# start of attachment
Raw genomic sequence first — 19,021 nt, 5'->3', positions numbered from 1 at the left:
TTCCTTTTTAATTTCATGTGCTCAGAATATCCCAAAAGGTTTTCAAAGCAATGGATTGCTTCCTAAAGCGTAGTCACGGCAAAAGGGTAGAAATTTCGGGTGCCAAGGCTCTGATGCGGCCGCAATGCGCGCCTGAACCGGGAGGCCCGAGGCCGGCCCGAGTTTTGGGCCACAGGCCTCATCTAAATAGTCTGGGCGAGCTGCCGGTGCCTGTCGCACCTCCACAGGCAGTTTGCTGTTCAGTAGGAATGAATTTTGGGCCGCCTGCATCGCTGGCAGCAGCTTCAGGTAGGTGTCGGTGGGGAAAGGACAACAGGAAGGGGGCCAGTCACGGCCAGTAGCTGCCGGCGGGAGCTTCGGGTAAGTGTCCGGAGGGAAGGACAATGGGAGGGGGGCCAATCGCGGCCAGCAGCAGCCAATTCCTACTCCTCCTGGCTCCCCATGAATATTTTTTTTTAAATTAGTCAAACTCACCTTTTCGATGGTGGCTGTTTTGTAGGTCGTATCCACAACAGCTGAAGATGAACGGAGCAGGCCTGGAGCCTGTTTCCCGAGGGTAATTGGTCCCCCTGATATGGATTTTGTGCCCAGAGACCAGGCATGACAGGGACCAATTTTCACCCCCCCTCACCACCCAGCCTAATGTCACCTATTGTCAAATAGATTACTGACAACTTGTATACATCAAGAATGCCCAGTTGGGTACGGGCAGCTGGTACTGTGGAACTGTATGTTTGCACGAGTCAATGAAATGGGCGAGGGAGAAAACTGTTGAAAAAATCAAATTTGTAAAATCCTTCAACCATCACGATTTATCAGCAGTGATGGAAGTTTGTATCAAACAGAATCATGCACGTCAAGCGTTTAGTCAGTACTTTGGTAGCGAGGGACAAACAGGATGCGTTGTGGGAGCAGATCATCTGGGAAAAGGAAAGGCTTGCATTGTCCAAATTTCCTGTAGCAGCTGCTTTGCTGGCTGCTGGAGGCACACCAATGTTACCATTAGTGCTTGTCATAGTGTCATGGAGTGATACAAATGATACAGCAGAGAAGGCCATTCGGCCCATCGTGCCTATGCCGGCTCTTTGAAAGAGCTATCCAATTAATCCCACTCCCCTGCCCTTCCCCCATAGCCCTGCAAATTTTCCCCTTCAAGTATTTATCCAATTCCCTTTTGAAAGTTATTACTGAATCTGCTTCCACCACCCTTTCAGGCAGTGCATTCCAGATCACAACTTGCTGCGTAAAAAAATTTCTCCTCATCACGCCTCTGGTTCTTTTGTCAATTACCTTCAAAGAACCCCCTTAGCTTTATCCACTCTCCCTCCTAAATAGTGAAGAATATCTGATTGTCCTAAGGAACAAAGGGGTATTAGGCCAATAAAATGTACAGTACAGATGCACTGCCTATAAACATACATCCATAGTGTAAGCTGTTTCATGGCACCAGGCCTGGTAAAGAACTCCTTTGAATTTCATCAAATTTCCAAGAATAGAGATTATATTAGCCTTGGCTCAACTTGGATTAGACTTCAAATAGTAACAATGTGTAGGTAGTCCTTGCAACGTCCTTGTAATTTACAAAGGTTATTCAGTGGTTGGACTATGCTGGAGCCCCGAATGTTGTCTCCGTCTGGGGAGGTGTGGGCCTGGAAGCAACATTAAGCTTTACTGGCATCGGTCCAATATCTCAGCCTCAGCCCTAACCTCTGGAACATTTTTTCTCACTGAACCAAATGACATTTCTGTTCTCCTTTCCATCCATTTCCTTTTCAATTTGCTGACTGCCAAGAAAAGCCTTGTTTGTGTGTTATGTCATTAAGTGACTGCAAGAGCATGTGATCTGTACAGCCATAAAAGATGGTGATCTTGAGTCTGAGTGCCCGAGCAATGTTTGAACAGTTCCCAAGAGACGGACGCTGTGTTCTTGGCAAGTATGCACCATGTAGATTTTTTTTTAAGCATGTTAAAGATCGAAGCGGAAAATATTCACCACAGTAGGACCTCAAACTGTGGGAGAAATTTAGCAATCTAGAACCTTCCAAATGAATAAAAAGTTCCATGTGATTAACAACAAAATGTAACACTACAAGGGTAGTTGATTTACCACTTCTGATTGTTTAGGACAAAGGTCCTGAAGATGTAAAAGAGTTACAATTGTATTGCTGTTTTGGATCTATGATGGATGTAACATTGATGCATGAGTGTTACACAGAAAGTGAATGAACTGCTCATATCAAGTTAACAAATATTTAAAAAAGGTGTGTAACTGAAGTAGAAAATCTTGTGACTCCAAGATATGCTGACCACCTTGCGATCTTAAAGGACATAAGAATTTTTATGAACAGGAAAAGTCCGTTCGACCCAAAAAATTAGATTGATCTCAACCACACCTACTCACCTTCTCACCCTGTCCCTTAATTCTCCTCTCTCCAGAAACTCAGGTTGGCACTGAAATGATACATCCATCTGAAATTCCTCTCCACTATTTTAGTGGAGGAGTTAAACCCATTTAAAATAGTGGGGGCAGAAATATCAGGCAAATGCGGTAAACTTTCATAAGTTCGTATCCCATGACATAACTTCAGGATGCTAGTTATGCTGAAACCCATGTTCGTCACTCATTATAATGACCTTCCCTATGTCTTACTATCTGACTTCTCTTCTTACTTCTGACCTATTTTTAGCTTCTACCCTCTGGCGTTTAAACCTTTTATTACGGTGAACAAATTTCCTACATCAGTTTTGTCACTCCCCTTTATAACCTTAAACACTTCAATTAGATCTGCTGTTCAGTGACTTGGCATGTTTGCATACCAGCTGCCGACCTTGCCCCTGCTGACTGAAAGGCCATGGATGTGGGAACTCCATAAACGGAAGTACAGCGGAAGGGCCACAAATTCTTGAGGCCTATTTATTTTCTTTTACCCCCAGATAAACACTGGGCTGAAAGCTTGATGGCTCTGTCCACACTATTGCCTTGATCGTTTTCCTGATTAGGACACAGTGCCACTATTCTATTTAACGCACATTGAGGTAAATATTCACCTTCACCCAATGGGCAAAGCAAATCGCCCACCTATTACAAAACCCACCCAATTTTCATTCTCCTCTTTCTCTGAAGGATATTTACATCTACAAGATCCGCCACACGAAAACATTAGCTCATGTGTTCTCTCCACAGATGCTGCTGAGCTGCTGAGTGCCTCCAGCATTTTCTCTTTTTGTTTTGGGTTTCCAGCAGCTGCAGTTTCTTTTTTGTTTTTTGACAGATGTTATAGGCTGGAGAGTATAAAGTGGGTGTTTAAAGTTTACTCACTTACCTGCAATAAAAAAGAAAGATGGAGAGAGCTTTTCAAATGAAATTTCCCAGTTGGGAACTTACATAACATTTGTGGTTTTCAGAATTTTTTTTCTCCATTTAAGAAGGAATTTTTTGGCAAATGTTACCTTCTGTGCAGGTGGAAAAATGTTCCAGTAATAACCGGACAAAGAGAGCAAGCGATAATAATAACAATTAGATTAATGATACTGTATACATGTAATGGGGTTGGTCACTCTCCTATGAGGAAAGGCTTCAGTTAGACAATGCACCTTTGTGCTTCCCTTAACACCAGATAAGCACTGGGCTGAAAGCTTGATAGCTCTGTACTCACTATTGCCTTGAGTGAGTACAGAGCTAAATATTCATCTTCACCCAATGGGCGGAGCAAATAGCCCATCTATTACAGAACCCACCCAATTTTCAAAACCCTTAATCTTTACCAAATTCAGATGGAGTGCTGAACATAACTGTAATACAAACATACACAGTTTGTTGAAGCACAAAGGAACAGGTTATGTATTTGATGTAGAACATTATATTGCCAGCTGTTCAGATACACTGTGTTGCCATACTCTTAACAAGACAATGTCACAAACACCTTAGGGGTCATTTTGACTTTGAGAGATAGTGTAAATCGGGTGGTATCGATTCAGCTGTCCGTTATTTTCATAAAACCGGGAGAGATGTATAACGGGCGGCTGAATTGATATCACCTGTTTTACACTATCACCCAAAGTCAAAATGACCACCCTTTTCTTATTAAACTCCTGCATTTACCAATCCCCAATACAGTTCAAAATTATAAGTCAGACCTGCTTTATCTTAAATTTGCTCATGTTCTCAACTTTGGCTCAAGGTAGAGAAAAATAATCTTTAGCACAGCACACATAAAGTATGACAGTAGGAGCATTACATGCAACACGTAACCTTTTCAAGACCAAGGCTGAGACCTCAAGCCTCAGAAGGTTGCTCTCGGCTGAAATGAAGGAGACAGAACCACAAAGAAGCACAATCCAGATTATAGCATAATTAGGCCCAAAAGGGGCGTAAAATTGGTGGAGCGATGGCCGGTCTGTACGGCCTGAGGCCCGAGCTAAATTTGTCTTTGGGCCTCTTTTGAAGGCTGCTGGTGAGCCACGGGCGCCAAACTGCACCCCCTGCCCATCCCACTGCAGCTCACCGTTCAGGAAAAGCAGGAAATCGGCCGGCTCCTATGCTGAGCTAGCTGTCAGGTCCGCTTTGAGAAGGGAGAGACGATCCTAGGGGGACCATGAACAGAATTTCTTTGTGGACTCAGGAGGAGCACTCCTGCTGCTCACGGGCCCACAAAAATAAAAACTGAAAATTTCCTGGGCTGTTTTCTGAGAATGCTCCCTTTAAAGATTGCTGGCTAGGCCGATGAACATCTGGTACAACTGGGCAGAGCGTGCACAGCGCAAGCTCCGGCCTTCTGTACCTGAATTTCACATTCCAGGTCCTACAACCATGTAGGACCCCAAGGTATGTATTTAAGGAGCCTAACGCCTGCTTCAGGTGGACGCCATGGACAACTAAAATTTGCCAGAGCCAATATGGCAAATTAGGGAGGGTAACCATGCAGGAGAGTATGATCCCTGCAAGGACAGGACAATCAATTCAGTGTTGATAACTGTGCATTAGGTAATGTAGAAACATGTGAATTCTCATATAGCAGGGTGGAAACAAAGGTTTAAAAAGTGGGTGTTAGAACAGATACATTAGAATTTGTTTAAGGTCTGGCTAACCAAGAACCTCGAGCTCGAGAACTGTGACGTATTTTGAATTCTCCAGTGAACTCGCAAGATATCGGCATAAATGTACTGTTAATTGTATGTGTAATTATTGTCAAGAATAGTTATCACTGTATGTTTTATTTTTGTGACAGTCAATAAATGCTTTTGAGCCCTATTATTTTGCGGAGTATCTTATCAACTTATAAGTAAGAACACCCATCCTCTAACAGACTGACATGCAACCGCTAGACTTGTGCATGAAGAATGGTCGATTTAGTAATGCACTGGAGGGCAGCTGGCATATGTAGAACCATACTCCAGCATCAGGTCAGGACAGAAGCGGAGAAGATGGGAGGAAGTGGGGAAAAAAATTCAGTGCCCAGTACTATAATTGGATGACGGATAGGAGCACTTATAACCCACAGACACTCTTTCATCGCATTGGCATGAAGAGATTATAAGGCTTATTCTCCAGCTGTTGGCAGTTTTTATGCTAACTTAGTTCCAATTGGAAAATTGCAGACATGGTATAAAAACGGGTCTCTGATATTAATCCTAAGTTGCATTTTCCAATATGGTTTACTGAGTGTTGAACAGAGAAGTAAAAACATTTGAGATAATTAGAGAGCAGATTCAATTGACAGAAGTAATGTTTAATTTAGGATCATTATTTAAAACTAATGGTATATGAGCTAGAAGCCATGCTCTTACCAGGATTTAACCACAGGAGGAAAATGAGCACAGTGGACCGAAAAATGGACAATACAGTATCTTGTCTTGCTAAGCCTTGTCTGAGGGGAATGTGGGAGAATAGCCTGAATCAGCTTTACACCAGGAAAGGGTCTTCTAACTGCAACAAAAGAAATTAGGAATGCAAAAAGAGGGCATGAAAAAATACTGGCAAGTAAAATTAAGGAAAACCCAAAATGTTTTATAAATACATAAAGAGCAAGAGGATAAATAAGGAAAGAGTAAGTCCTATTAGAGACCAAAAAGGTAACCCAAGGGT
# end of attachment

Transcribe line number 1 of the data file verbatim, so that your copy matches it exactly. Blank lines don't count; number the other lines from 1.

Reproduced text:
Raw genomic sequence first — 19,021 nt, 5'->3', positions numbered from 1 at the left: